Whether the pool operates as a group or range of systems, the stock is best defined as the maximum fish density (number per acre) for the period of production. In trading, the stock became more goal accurate less than variable successful people because it is impossible to know the actual inventory of commercial fish in the large pool used for several years without draining. There is no agreement about the best stock rates for commercial production and the rates used in various industries from less than 500 fish / acre to more than 10,000 fish / acre. One explanation for the wide range of stocking rates used by fish farmers is that the goal of production, facilities, and resources vary from farm to farm.

Fingerling size for a stock is a critical factor in the production foodfish, but very little systematic research has been conducted to determine the relationship between fingerling size in stocks and economic returns. Large Fingerlings will reach foodfish faster than small fingerlings, but a large fingerlings are expensive because they require more time and space to produce. In addition, large fingerlings can be difficult to obtain because most manufacturers prefer fried fingerling stock at high densities and move foodfish fingerlings to ponds as soon as possible to avoid the risk of loss to diseases and wild birds. The best size for fingerling stock is a compromise that depends on the crops, fish stocks and the availability of fingerling density.

Wednesday, June 22, 2011


Welcome to the blog CULTURE IKAN.Disini I simply want to fill in information related to fish farming information that has the potential to produce more people who are interested in ini. I also welcome your participation in contributing any articles or information related to fish farming in Malaysia.

Types of Kerapu

Scientific Name: Epinephelus lanceolatus
Common name: Giant grouper (juvenile)
Local Name: Kertang (children)
Contribution: Tembaring

Scientific Name: Epinephelus lanceolatus
Common name: Giant grouper
Local Name: Kertang
Contribution: petestop

Scientific Name: Epinephelus malabaricus
Common name: Malabar grouper
Local Name: Grouper

Scientific Name: Epinephelus coioides
Common name: Orange-Spotted grouper
Local Name: Grouper pond

Scientific Name: Plectropomus maculatus
Common name: Spotted coralgrouper
Local Name: banana grouper, grouper sunuh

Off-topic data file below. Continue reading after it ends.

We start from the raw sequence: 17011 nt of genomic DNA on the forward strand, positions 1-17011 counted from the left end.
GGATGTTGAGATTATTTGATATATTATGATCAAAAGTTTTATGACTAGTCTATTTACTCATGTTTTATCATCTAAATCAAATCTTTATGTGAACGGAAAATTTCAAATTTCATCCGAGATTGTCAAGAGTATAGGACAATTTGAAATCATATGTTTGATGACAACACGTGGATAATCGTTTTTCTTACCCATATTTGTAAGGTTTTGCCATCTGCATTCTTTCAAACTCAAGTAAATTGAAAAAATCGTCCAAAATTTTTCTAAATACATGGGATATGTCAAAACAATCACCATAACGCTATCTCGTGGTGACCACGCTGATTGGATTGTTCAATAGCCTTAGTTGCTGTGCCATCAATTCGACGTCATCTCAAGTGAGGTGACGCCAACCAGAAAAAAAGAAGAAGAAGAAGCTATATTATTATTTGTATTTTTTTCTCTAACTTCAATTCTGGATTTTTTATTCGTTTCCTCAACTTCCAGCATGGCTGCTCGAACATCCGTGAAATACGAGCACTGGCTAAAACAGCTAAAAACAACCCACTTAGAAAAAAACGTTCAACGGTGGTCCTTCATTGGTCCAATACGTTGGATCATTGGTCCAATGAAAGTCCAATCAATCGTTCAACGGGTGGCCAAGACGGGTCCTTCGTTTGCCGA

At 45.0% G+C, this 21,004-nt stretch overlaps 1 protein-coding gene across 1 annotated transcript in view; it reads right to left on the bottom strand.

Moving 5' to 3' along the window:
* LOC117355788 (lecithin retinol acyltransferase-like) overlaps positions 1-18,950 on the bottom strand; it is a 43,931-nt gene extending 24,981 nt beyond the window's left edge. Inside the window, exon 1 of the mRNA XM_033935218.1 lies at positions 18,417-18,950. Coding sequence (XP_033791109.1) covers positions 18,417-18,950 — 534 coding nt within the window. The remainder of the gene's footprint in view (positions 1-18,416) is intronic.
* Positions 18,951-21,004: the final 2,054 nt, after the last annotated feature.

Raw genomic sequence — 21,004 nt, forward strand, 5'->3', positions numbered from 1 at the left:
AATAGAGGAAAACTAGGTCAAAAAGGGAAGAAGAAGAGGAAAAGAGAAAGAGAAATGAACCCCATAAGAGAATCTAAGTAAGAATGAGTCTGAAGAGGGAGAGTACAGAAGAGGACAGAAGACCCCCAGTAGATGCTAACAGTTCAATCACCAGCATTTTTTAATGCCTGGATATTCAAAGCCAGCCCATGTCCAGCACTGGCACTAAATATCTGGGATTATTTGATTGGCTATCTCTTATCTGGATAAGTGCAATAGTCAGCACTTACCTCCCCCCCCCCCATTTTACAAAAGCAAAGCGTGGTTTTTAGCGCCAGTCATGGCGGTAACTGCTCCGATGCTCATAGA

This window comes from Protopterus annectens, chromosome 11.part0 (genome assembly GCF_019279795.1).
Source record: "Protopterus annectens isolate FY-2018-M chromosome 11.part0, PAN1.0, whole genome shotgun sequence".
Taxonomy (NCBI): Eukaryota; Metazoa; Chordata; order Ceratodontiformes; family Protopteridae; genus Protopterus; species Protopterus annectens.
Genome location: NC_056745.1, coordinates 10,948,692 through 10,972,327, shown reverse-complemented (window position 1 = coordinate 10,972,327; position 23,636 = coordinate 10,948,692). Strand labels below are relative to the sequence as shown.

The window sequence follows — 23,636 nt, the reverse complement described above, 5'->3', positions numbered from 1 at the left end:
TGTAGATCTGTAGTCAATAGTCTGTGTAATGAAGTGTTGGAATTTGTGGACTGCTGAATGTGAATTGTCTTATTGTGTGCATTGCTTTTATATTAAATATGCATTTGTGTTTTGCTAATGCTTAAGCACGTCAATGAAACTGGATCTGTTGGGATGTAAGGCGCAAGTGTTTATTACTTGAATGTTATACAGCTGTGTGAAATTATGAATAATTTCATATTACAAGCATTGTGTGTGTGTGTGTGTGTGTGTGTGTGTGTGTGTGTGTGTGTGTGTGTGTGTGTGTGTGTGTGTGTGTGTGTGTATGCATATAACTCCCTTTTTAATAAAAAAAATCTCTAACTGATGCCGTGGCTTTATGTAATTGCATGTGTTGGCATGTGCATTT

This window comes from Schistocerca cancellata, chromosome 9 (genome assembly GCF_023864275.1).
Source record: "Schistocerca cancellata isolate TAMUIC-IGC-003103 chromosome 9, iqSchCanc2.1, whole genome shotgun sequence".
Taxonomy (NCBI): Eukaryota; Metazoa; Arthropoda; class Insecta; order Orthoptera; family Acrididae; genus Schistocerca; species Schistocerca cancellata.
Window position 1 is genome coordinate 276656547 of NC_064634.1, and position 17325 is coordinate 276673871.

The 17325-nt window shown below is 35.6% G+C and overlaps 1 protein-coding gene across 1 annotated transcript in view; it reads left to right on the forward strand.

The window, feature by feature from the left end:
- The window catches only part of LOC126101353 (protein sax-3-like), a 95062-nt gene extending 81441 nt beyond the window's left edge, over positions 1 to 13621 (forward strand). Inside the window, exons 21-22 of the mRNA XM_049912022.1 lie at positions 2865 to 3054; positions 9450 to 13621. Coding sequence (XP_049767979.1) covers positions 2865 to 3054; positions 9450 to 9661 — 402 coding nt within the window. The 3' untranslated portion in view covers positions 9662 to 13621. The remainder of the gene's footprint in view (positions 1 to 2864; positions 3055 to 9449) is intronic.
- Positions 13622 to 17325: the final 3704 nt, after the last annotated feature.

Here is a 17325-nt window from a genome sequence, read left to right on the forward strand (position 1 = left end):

Scientific Name: Plectropomus pessuliferus
Common name: Roving coralgrouper
Local Name: banana grouper, grouper sunuh
Contribution: petestop

Scientific Name: Plectropomus leopardus
Common name: Leopard coralgrouper
Local Name: banana grouper, grouper sunuh

Scientific Name: Cephalopholis sonnerati
Common name: Tomato Hind
Local Name: Grouper embers
Contribution: ainst

Scientific Name: Epinephelus amblycephalus
Common name: Banded grouper
Local name: Grouper-killer?

Scientific Name: Epinephelus areolatus
Common name: Aerola grouper
Local Name: Grouper

Scientific Name: Epinephelus morrhua
Common name: Comet grouper
Local name: Grouper-sea

Scientific Name: Epinephelus retouti
Common name: Red-tipped grouper

Scientific Name: Epinephelus epistictus
Common name: local name: Dotted grouper
Local Name: Grouper glutinous

Scientific Name: Cromileptes altivelis
Common name: humpback grouper
Local Name: Grouper rats

Friday, March 19, 2010

Catfish family

Catfish is freshwater fish which many found in ASEAN countries, especially in Malaysia. In some place especially in Selangor, catfish cited as "semilang fish". To persons Perak, just alive semilang fish at sea.

Available catfish in most paddy field, for example in Pahang, in Paya Pahang Tua, Mambang, Ganchong and Paloh Hinai, Pekan. It also often found in Tasik Chini, Paya Bungor or Bera. River cat-fish also inhabit in little stream confluence such as Sungai Lepar in Paloh Hinai to to Jerantut and Kuala Lipis, apart from in Sungai Bera and Sungai Serting.

1. Wood Catfish
2. Flower Catfish
3. Eksotika Catfish
4. Catfish Catfish
5. Kati Eye 's Catfish
6. Russia Catfish